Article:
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GPUOpen puts game developers in control of system hardware

AMD has announced a new program intended to help game developers get the most out of PC hardware, which will be rolled out next year under the moniker GPUOpen. The company states that the project is a continuation of the same strategy that produced Mantle in conjunction with Star Wars Battlefront developer DICE.

GPUOpen is being designed to give developers better control over a system’s GPU, in an attempt to replicate some of the benefits of low-level access that have proven to be advantageous in the console sphere. AMD describes this as ‘close-to-the-metal’ programming.

In tangible terms, developers can expect to receive direct access to GPU hardware, as well as a host of open source resources. Open source SDKs, effects and libraries will all be made available directly from AMD, and the company states that the ‘superior tools’ offered up by the community will offer significant advantages during development.

Related: AMD announces HDR support for gaming, will bring FreeSync to HDMI

GPUOpen will be accompanied by a new compiler for heterogenous computing. AMD’s new Boltzmann Initiative — named for the 19th Century Austrian physicist — will apparently expand the breadth of developers able to take advantage of heterogeneous systems architecture further than ever before.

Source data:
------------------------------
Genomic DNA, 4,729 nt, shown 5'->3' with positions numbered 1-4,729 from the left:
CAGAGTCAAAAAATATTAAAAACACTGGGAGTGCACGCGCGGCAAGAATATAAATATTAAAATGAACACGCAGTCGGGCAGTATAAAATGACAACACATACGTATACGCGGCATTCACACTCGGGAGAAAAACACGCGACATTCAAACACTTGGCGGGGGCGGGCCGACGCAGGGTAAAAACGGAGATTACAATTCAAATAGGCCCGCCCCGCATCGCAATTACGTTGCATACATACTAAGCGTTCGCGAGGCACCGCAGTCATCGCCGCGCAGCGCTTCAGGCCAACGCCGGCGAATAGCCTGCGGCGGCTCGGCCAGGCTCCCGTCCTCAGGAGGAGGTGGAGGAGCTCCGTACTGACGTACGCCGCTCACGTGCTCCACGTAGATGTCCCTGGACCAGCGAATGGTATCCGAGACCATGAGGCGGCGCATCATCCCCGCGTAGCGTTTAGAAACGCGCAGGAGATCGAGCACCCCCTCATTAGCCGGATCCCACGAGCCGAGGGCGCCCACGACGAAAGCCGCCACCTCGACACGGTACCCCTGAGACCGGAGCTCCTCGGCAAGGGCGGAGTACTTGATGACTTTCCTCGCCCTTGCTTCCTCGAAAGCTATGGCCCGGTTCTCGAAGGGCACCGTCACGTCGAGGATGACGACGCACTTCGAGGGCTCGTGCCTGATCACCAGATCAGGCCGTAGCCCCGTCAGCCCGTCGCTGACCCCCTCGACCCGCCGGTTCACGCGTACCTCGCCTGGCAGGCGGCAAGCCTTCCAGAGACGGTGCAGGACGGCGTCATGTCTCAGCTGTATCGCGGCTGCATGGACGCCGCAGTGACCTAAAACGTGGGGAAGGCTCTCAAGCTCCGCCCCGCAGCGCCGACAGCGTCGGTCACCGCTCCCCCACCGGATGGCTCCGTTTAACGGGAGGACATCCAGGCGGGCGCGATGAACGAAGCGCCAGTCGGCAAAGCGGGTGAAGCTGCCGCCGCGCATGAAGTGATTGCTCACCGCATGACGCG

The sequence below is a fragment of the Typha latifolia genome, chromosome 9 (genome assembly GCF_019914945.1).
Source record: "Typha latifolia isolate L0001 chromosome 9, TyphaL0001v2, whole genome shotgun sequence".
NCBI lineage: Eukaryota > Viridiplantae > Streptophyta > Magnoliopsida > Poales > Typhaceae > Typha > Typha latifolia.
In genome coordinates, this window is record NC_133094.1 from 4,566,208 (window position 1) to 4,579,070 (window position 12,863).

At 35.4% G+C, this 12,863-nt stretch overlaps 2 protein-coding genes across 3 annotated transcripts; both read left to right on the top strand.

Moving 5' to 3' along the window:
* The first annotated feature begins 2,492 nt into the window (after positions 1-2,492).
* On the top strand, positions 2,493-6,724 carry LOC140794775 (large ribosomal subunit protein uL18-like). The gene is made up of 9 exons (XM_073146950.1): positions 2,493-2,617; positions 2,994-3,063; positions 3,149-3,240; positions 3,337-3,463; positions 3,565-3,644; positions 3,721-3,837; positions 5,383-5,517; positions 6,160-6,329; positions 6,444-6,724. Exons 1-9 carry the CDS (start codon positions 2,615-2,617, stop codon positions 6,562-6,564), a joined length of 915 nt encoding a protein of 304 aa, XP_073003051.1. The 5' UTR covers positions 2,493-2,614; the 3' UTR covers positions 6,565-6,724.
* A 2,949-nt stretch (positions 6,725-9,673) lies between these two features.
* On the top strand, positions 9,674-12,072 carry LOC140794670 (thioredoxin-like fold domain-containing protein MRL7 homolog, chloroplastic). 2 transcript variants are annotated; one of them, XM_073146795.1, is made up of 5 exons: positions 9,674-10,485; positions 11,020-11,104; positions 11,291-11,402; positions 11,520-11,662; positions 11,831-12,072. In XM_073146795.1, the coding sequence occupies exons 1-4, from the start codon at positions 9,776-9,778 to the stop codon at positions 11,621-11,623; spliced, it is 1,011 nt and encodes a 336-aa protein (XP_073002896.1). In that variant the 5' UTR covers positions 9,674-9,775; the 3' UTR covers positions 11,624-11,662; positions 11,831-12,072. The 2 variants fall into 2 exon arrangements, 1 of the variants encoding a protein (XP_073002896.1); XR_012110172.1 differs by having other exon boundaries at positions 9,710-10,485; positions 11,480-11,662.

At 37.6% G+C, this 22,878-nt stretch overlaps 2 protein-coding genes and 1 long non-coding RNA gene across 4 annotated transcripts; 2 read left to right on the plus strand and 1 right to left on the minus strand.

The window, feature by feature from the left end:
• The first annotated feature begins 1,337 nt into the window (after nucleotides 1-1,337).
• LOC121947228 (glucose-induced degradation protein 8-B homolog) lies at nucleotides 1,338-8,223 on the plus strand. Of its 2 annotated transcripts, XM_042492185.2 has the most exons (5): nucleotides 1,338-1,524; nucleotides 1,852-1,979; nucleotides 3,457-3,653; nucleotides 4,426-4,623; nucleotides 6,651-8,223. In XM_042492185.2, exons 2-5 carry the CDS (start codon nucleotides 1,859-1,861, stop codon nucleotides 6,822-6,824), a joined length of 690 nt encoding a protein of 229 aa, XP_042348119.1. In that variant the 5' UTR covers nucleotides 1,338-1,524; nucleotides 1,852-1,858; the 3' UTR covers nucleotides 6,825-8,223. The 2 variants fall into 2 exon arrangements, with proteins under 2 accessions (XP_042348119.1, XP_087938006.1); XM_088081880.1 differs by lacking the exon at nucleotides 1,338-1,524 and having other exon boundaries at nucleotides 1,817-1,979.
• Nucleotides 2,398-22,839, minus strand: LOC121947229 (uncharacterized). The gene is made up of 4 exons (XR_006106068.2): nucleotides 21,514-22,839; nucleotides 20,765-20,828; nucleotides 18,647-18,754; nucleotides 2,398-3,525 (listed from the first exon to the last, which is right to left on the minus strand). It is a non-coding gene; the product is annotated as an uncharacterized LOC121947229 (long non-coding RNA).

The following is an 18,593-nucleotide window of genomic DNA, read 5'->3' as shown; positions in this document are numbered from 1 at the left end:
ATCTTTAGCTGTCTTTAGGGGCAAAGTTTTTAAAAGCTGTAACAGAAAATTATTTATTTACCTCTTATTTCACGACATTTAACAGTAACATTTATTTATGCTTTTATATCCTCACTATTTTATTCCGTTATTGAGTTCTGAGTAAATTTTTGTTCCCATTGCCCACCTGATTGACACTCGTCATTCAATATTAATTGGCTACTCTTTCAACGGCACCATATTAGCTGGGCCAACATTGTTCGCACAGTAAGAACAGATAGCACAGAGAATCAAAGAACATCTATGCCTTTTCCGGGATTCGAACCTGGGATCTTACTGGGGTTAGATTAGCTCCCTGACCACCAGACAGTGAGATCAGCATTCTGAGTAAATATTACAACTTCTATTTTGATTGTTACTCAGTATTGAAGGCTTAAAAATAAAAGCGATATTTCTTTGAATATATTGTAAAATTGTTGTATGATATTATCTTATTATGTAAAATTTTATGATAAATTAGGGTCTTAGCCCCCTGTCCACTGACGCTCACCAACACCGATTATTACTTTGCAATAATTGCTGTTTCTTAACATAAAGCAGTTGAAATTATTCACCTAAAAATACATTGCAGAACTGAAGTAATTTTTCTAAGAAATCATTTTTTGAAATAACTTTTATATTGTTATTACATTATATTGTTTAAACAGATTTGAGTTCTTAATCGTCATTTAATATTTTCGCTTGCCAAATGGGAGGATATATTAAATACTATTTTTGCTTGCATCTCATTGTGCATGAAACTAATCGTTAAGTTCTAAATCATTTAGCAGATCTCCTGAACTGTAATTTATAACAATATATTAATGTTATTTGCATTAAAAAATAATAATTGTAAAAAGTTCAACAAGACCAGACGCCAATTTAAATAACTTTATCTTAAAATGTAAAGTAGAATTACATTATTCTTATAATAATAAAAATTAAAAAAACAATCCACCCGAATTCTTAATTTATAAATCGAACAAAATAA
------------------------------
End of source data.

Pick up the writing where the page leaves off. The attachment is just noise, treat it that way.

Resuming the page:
AMD is also reaffirming its commitment to Linux, announcing a new open source driver and system runtime for the OS. The driver has been developed with High-Performance Computing in mind, and offers peer-to-peer GPU support, as well as low latency compute dispatch and PCIe data transfers.

It’s expected that AMD will begin distributing samples and libraries to interested parties in early 2016, and an early access program for the Boltzmann Initiative is also scheduled to begin towards the beginning of next year. Developers interested in using GPUOpen are advised to wait for further updates on the project from AMD in the coming months.